Being a part of a church worship team is a great experience – it’s fun, meaningful, and educational.
But it’s also a big responsibility. Much is at stake.
It’s more than just a gig, a place to use your gifts, or a small group to be a part of. You are a servant. And there is a right way and a wrong way to go about it.
Anything is possible when God is in the room. The people of God are gathered together for the presence of God to be released into the purpose of God. A good church musician realizes this.
Spiritual preparation is not just for pastors, elders, small group leaders, and traveling evangelists.
It’s for you, worship team member. You have a responsibility, both spiritually and practically.
Bad church musician etiquette
Here are some signs you may need some improvement:
1. You “check in” for worship and “check out” for the rest of the service
2. You make excuses for your mistakes rather than taking ownership
3. You don’t compliment and serve the lead vocal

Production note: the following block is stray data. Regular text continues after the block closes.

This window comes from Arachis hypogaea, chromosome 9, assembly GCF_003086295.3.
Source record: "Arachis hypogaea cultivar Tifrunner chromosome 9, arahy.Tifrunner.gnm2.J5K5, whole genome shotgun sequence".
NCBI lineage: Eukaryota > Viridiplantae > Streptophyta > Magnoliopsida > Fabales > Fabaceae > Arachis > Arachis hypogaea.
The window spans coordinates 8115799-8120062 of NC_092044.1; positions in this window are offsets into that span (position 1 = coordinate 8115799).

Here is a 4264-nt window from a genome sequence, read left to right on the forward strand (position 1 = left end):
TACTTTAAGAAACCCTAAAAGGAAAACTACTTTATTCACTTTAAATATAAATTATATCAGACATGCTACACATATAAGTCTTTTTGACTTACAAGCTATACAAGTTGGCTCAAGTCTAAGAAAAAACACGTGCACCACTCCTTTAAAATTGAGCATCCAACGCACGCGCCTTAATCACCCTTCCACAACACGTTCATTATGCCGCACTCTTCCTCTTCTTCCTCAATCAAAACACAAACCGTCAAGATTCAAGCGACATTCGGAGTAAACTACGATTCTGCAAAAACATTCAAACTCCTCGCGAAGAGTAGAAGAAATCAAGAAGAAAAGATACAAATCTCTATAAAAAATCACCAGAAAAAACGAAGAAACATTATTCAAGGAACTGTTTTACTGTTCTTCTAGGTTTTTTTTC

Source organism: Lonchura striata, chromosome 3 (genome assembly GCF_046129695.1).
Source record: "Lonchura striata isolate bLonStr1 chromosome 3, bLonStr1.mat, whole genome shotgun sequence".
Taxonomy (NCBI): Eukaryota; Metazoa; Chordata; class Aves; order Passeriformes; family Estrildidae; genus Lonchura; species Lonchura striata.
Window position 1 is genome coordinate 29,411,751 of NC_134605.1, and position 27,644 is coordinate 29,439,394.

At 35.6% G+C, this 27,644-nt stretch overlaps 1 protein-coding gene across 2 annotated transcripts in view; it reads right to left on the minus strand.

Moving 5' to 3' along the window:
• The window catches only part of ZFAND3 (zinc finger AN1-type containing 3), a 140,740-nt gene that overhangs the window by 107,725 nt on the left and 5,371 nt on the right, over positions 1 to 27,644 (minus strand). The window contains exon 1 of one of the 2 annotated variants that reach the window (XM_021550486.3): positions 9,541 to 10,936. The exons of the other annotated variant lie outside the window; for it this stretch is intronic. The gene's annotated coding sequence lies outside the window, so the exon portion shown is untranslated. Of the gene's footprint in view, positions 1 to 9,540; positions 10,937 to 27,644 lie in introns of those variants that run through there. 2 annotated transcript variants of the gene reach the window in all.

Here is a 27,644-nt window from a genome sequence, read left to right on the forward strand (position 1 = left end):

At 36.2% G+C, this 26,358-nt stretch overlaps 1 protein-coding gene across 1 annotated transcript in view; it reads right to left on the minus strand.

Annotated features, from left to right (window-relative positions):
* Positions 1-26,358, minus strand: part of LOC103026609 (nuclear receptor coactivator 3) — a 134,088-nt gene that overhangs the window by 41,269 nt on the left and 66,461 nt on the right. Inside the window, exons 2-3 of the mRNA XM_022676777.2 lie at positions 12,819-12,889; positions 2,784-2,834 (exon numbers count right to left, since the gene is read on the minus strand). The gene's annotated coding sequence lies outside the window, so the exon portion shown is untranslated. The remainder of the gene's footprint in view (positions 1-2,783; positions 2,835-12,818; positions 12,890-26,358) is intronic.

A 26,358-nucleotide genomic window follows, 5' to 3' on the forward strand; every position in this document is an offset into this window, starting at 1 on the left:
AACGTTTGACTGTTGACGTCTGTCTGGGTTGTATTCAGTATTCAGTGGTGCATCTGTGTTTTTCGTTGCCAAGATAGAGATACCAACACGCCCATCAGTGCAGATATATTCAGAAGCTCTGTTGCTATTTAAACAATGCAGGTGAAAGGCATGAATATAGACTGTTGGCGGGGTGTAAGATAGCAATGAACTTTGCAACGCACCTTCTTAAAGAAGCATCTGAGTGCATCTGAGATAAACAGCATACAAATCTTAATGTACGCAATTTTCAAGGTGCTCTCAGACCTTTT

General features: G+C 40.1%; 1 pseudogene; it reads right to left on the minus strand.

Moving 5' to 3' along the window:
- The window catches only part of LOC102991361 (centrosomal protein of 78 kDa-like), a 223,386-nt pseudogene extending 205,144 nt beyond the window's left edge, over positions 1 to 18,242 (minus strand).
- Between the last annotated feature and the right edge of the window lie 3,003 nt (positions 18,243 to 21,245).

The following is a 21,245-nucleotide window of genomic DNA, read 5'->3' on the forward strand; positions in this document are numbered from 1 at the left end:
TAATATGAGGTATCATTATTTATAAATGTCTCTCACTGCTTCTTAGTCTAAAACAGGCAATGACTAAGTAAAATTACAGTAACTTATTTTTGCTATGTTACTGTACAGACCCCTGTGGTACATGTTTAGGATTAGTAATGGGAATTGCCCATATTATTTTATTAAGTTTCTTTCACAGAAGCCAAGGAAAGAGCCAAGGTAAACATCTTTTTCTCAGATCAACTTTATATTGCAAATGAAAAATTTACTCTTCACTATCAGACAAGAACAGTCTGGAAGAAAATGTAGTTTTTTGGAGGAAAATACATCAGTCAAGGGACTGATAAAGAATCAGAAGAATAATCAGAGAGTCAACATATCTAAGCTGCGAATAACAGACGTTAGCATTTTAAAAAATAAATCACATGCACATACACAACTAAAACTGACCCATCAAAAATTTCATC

4. You’re in your own world, ignoring the rest of the band
5. You don’t sing or visibly worship
6. You doodle on your instrument in between songs
7. You show up unprepared
8. You have side conversations and goof off during rehearsal
9. You take yourself too seriously
10. You argue with the worship leader
11. You’re not easy-going
12. You don’t look up from your music
13. You feel threatened when new musicians show up
14. You have a hard time complementing others
15. You have a hard time NOT playing
While there are similarities, there are distinctives that separate church music from music in general. You can either approach it as a gig you you play or a ministry you serve in.
It’s either something that serves you or somewhere you serve.
It’s either a church you take from or a church you invest in.
What’s the big deal?
God is glorious. Jesus is alive. The Holy Spirit is moving, awakening hearts in and through worship. You play an important role in the transformation of people.
While I said not to take yourself too seriously, take your role as a part of the worship team seriously. Show up ready for God to move, serve the church, and make a difference in some lives while you’re at it.
Question: What would you add to this list of bad church musician etiquette? You can leave a comment by clicking here.